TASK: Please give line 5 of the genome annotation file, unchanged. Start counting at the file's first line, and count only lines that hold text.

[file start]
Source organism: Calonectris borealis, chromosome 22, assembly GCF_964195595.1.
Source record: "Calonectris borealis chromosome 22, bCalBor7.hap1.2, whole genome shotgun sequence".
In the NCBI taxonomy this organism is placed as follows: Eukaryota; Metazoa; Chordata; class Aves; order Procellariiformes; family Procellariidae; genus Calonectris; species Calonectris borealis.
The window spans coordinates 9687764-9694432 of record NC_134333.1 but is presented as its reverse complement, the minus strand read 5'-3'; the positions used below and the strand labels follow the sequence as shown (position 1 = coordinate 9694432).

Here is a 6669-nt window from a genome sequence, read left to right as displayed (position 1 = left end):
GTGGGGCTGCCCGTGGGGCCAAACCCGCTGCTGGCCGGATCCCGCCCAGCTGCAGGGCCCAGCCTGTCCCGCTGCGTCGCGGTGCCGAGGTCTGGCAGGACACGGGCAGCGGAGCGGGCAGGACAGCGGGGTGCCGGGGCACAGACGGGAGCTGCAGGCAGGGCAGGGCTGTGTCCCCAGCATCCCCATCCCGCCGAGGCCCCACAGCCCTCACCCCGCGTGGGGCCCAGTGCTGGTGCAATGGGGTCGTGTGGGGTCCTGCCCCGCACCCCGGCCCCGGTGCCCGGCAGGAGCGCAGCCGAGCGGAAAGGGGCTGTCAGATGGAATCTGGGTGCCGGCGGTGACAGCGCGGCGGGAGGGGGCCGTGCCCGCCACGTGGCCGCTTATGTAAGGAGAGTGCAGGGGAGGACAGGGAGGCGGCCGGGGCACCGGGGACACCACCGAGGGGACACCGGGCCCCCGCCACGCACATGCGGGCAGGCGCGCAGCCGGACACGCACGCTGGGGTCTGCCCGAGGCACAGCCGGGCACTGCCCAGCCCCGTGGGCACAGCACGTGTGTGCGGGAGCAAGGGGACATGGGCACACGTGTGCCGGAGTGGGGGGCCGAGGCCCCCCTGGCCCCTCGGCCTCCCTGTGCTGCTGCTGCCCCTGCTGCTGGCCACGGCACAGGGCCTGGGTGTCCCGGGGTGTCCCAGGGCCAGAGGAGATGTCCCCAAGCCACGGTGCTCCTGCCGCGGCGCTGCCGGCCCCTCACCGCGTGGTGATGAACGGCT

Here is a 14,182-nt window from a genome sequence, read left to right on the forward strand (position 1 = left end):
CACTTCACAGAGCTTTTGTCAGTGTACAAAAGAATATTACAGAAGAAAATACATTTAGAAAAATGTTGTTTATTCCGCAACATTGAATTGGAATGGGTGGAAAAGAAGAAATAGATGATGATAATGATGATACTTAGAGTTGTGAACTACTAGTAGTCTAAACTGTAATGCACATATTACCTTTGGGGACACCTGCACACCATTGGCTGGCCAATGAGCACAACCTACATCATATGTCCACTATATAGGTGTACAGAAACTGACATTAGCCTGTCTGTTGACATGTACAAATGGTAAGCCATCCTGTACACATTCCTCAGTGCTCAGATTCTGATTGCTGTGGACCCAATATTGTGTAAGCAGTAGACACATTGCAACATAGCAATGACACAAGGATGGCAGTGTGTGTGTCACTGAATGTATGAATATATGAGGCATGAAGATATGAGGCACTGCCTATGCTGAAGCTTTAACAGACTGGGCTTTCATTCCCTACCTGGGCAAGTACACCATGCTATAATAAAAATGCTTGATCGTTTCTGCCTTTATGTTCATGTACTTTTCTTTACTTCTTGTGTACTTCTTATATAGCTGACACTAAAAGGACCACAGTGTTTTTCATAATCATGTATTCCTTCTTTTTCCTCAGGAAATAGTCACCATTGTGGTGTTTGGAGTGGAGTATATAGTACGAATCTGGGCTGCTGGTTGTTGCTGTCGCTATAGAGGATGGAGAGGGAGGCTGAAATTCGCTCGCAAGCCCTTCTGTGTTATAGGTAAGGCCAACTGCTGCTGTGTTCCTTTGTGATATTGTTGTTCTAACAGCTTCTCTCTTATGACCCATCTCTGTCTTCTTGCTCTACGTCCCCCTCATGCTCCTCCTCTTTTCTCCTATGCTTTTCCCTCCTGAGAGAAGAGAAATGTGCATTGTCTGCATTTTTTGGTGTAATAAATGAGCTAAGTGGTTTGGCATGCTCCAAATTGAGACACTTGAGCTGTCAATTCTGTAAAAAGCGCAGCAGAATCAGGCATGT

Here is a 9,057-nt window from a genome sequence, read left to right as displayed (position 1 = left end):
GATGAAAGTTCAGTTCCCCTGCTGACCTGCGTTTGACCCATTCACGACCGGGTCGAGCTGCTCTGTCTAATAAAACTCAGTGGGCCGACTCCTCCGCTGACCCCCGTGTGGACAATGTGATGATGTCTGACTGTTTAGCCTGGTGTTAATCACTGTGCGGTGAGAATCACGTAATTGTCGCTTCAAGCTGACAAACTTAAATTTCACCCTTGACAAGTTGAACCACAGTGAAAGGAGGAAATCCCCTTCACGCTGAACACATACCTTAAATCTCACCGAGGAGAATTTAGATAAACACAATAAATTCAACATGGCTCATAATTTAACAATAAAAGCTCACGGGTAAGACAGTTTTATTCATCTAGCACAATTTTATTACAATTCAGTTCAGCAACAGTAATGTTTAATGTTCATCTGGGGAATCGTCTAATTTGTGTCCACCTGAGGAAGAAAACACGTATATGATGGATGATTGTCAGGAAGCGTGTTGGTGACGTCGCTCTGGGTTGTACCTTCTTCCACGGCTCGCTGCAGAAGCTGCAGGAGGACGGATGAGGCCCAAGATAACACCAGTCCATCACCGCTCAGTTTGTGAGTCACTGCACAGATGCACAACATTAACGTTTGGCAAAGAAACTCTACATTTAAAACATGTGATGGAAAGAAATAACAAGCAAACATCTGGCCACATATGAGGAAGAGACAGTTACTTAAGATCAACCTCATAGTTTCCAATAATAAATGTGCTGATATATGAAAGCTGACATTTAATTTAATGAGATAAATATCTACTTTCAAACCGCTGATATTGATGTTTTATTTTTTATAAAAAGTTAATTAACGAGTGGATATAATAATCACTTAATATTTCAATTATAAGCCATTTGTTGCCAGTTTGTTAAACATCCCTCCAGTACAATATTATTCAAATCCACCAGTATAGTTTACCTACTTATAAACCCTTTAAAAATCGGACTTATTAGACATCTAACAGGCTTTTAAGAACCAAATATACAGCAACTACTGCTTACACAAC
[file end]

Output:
Here is a 6669-nt window from a genome sequence, read left to right as displayed (position 1 = left end):